The Authority also has recognized that a union may consent to a proposed change in conditions of employment, either explicitly through agreement or implicitly through action or inaction. Thus, an agency may implement changes in conditions of employment when a union fails to request bargaining within a reasonable period of time after being notified of proposed changes, fails to bargain, or fails to timely invoke the services of the Panel[,] after the parties have reached impasse. See, e.g., [United States INS I, 24 FLRA 786, 790 (1986)]. In these situations, the agency has, in effect, satisfied its bargaining obligation. (Footnote omitted).
United States Immigration and Naturalization Service, Washington, D.C., 55 FLRA 69, 73 (1999) (INS) (emphasis in the original). The majority opinion notes that conditions of employment, created when a party fails to invoke the services of the Federal Service Impasses Panel, become part of the parties' collective bargaining agreement. United States Dep't of Labor, 60 FLRA 68 (2004). I fail to see the distinction between that situation (where the condition of employment was considered a part of a collective bargaining agreement) and the present circumstance (where the majority does not find a collective bargaining agreement). Based upon the above, as the Agency here has satisfied its collective bargaining obligation under the Statute, I find no basis for not concluding that there is a collective bargaining agreement establishing bargaining unit assignment policies. And again, the fact that there is no apparent term (agreed upon length of time) to this collective bargaining agreement is immaterial, as there is no such requirement in our Statute or our precedent mandating such in order to become a collective bargaining agreement.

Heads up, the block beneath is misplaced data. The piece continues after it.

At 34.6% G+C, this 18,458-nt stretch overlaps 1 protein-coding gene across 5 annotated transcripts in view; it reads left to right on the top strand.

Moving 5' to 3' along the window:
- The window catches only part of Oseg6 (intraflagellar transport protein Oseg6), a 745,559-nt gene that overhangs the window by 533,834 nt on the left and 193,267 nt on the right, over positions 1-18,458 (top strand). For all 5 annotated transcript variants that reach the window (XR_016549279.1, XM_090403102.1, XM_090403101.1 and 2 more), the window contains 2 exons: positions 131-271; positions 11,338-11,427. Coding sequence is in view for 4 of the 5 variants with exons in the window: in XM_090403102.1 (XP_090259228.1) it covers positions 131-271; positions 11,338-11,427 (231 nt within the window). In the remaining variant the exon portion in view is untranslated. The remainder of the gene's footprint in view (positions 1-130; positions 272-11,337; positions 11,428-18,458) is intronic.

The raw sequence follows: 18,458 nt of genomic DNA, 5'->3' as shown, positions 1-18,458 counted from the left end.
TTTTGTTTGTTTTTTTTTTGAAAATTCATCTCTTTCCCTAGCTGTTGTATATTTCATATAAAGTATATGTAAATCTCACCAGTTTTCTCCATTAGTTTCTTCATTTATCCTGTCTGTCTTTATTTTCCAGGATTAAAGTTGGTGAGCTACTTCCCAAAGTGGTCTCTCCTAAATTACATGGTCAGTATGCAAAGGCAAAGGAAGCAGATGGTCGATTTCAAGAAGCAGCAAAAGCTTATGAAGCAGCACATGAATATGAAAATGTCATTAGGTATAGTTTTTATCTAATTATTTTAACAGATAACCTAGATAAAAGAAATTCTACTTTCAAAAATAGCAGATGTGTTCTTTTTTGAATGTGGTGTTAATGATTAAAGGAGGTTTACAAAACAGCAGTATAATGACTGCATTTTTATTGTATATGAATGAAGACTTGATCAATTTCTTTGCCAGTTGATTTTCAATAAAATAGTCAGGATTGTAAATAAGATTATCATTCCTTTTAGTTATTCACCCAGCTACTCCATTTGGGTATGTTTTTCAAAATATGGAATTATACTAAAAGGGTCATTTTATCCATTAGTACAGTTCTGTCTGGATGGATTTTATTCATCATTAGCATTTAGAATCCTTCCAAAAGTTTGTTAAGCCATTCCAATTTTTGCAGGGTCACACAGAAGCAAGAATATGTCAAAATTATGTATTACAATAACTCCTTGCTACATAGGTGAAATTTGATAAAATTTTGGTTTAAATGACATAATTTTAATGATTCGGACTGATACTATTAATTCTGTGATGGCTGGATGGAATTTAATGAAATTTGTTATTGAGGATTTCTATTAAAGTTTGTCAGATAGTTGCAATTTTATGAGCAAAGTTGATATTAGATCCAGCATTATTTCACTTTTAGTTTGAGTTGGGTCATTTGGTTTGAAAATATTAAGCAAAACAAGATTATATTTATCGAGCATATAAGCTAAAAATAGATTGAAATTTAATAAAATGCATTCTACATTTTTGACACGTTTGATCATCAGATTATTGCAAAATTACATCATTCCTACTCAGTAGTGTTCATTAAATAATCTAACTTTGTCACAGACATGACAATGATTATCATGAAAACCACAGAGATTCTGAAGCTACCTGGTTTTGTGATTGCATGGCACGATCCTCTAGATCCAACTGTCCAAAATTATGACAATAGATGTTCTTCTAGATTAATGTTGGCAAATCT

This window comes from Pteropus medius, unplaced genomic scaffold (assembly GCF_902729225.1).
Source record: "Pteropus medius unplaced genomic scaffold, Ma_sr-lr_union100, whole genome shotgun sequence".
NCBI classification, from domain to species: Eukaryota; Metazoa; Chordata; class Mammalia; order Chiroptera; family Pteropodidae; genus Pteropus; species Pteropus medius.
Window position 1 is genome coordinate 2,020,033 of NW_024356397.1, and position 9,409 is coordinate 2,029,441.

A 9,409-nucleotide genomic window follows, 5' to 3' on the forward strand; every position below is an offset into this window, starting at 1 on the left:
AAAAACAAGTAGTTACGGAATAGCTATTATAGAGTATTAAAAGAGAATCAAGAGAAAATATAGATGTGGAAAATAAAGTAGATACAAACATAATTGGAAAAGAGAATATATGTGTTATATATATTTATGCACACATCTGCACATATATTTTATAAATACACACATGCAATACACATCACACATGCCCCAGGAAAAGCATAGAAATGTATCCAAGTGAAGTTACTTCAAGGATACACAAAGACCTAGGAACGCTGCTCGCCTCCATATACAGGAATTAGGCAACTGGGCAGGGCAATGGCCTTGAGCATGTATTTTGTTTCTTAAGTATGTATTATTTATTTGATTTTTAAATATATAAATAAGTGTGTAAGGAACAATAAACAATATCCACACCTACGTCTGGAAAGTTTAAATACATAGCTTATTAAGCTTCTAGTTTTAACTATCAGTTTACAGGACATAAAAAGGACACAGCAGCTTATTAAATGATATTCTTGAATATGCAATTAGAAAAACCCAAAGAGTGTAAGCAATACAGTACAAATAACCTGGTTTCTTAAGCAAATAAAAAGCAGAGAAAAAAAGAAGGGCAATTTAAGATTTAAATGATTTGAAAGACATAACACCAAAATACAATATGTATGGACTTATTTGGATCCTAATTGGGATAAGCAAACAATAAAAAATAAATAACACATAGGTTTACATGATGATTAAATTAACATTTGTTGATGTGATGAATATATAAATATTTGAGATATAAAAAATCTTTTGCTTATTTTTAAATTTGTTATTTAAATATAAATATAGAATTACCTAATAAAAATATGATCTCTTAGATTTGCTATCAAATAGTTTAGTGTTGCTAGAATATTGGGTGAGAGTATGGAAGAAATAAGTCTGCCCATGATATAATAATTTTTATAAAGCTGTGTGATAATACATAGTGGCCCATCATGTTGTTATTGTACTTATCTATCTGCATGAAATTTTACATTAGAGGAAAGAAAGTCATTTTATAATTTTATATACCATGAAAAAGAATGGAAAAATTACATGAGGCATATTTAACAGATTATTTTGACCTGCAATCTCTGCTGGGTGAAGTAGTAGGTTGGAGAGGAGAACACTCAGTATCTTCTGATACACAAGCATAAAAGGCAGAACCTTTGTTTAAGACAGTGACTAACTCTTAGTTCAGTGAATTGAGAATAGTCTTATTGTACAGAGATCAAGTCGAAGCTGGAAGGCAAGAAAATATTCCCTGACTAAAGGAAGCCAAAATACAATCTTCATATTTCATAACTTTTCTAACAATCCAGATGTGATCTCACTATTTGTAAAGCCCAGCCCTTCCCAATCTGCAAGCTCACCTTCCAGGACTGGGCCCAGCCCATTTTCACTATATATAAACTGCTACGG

I thus would find that the issue of assignment policies is "covered by" this agreement, as I note no substantive rationale that would justify treating this agreement differently than any other agreement which has been reached through the collective bargaining process. As noted by the Authority in the INS decision, in each instance discussed an agency fulfills its bargaining obligation under the Statute, and any attempts to parse a distinction based upon the extent to which a union has agreed to the agreement is at odds with that decision and has no justifiable basis. Therefore, I find no legally compelling basis for treating the collective bargaining agreement here any differently. [n1]
File 1: Authority's Decision in 60 FLRA No. 96
File 2: Opinion of Chairman Cabaniss
Footnote # 1 for 60 FLRA No. 96 - Opinion of Chairman Cabaniss
I find no basis for modifying this conclusion despite the matters set out in footnote 13 by Member Pope. As noted by the Authority in its Dep't of Labor decision, there is no basis for distinguishing between a contract term imposed by the Federal Service Impasses Panel (FSIP) and a contract term imposed after the parties bargain to impasse and the union fails to invoke the services of the FSIP. As the Authority noted, the agency there had satisfied its bargaining obligation under the Statute. I